Contributed by Julia A. B. Hegewald
In maṇḍapa-line temples, the porches, halls and shrines are arranged to create a straight line from the front entrance to the main shrine at the opposite end. This line may be stronger in large temples, which may be composed of several examples of such architectural elements. Other architectural elements may be used to lengthen the main alignment. Such additions to a simple original temple may have been made over centuries. However, areas where Jains enjoyed wealth and protection may have intricate maṇḍapa-line temples that were designed from the beginning to have many elements.
The maṇḍapa-line temple is characterised by an axis of clearly aligned architectural elements that echoes the ritual movement of devotees and priests into the temple. It is a journey from light, openness and abundant stimulation of the senses towards the darkness and simplicity of the confined inner space of the shrine at the far end.
The simplest form of a maṇḍapa-line temple consists of a single small entrance hall that gives access to a vestibule before the cella or immediately to the shrine. All major Jain pilgrimage centres in India have ample examples of this simple architectural form, as may be seen on the sacred mountains of Sona-giri in Madhya Pradesh and Shatrunjaya in Gujarat and at Karkal in Karnataka.
Larger temples of this type, however, have:
The closed halls often have side entrances. Such central halls with side openings leading to side porches or subsidiary shrines are known as ‘large halls’ – mahā-maṇḍapas. These are particularly popular in north-western and central India. See, for instance, the temples at Kumbharia and Mount Abu in Rajasthan.
Developed Jain temples of the maṇḍapa-line type usually consist of large numbers of architectural elements aligned along a main axis. This arrangement of temple elements – halls and porches – serves the functions of:
Completely detached platforms, halls, gateways – toraṇas – or water structures can be added to further lengthen the line of architectural elements. Two examples are the detached platform at Phalghat in Kerala and the line of gateways at Patan in Gujarat.
Often, Jain temples started simply but were enlarged by adding elements, such as additional halls and supplementary shrines, thus developing impressive dimensions over time. Most Jain temples combine building components from various centuries up to the present day. The older a temple, the more often it has usually been modified and enlarged.
During periods in which Jainism flourished and was supported by influential patrons, however, more elaborate temple constructions were also designed and built from the outset. Examples of such periods are the reigns of the:
Multiplicity is an important issue in Jain temple architecture in general. In maṇḍapa-line temples, there can be multiple free-standing or interconnected shrines and many image-chambers. These may be arranged on both a horizontal level and on various vertical layers added to the building. This reflects Jain religious practice, and is related to the diverse objects of veneration housed inside the temples and to distinct Jain cosmological issues.
These are found inside the multiple shrines and halls on the ground floor, which form the typical spatial layout of developed Jain temples. Often there are further subsidiary image-chambers and interconnected levels of halls on additional levels inside temple structures. These can be raised sanctums as well as some which have been sunk into the ground. The most complex temples combine raised with subterranean layers.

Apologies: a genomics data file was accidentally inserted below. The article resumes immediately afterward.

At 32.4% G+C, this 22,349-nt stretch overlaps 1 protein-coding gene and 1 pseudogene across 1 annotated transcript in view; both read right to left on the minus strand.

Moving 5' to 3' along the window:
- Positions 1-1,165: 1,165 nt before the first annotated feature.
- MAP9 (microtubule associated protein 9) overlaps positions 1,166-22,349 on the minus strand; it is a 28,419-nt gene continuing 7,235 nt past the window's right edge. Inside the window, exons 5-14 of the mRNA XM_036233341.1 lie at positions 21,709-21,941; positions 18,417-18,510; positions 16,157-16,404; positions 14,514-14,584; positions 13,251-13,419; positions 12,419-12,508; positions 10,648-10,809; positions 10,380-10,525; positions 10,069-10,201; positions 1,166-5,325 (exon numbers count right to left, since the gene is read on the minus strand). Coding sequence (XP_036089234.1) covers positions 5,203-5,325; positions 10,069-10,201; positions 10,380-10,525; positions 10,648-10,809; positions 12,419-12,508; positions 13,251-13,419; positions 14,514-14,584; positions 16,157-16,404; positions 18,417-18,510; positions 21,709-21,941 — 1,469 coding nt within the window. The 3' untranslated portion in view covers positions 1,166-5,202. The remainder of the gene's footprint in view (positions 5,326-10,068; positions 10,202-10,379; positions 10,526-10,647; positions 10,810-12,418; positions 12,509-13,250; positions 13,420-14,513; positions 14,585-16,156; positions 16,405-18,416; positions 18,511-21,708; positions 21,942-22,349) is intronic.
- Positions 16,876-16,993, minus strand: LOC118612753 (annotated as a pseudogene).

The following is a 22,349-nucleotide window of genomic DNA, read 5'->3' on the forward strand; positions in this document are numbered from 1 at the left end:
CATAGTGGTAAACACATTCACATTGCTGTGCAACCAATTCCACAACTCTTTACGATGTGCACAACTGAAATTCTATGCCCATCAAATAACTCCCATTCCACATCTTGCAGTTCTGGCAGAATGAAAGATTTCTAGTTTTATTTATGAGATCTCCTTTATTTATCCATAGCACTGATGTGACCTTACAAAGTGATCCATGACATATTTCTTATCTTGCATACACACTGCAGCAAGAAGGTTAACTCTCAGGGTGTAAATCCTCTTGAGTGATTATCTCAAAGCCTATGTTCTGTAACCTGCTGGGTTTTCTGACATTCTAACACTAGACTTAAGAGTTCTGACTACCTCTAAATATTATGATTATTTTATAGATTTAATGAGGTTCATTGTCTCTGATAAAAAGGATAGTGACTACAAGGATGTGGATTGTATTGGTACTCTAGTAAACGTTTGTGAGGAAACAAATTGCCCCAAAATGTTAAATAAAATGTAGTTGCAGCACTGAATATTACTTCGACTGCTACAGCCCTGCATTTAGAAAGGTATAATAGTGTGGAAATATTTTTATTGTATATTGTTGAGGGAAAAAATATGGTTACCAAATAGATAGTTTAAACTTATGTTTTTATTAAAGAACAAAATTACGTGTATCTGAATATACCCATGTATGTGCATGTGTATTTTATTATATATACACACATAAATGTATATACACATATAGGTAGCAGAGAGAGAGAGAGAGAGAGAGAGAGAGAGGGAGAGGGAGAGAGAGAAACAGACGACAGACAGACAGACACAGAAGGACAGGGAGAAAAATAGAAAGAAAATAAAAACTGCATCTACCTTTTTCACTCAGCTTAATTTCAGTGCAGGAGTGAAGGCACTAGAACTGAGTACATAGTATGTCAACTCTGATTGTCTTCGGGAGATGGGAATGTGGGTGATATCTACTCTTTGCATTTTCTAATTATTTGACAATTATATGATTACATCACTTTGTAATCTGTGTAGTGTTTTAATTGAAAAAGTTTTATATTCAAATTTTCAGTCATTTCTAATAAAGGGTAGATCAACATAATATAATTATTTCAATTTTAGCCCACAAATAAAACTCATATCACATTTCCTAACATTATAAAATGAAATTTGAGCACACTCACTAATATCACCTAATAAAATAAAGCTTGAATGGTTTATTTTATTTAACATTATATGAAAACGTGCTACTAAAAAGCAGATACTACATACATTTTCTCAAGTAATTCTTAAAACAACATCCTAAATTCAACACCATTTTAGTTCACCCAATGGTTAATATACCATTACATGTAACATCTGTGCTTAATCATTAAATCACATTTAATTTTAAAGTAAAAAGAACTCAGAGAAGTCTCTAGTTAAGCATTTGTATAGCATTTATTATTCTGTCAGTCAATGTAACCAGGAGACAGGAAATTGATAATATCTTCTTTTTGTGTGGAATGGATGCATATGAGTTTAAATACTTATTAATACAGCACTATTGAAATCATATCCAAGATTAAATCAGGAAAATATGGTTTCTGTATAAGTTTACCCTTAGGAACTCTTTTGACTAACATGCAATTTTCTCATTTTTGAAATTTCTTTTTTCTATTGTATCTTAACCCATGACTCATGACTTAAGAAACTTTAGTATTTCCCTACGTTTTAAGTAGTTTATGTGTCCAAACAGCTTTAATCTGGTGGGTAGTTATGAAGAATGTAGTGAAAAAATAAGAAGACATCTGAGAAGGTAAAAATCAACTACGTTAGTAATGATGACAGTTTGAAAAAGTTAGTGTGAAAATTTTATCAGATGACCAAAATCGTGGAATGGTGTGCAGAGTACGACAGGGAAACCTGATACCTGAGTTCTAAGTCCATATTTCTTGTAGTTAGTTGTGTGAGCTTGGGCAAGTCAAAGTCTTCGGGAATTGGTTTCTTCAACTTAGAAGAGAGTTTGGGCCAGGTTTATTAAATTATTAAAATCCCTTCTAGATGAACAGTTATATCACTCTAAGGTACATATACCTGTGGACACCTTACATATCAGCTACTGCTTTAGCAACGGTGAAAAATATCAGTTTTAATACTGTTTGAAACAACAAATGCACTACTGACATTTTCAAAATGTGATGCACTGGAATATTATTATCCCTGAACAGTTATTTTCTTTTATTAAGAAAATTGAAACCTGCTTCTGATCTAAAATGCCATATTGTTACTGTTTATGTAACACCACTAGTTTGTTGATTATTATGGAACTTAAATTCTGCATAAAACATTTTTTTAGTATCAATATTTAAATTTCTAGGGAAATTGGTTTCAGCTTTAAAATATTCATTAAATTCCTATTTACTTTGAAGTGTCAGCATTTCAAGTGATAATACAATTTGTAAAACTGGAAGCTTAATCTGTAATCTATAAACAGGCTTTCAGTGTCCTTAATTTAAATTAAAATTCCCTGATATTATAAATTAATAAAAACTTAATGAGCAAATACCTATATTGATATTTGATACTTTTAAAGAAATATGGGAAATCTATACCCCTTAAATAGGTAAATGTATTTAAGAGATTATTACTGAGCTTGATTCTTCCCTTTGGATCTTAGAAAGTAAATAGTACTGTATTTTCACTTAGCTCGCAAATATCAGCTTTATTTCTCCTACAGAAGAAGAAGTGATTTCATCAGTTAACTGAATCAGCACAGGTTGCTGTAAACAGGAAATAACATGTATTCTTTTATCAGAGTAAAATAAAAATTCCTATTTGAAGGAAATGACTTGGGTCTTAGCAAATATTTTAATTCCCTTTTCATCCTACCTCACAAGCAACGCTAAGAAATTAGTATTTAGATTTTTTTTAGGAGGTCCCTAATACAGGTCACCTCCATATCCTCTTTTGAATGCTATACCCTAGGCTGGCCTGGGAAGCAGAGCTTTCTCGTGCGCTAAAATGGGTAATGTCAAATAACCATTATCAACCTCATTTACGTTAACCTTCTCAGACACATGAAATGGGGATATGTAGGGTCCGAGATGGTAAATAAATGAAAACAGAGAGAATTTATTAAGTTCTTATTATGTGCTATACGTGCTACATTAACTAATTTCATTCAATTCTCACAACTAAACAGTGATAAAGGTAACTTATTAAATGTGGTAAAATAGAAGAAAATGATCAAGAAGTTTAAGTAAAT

Multiplicity is also created by surrounding these often very complex maṇḍapa-line temples with small shrines and subsidiary temple structures. These can be free-standing.
However, a typical architectural feature is to connect large numbers of small shrines, consisting of porches and image-chambers only – deva-kulikās or deva-koṣṭhas – to line or form the compound walls of a temple at the top of the tall terraces. Often, the walls between the individual shrines have been removed to create passages – bhamatīs or bhramantikās – used for the sacred rite of circumambulation – pradakṣiṇā. Such lines of interconnected deva-kulikā shrines surround the well-known Jain temples on Mount Abu and the Ādinātha Temple at Ranakpur, all in Rajasthan. Deva-kulikās too can be double-storied and may be linked to the central temple buildings on several levels, producing spatial patterns of great complexity.
A term for a Jain temple common in Southern India.
Formally recognised leaders within a religion. The clergy often perform rituals, lead worship and instruct believers in religious principles. Lay men and women usually complete formal study before being initiated into the clergy. Clerics are active among lay believers, often living in society. They may have specific roles or ranks and may progress through a hierarchy to become top leaders of the religious organisation.
A belief system about the universe that covers its origin, structure and parts, and natural laws and characteristics such as space, time, causality and freedom.
Vision, insight or perception. It works with the quality of jñāna – knowledge in the soul – to gain deep, true understanding and is ever-changing.
Also one of the 14 'gateways' or categories of investigation of mārgaṇā or 'soul-quest'.
A god or divine figure, often with physical powers beyond those of a human and with superhuman abilities.
An enthusiastic follower of a religion. Can also describe a keen enthusiast of an individual, concept or activity.
A donor gives freely. He or she may give alms to a mendicant or money to an institution. This donation may be for specific items or purposes, such as the creation of art. A donor, sponsor or patron may be named or pictured in the artwork.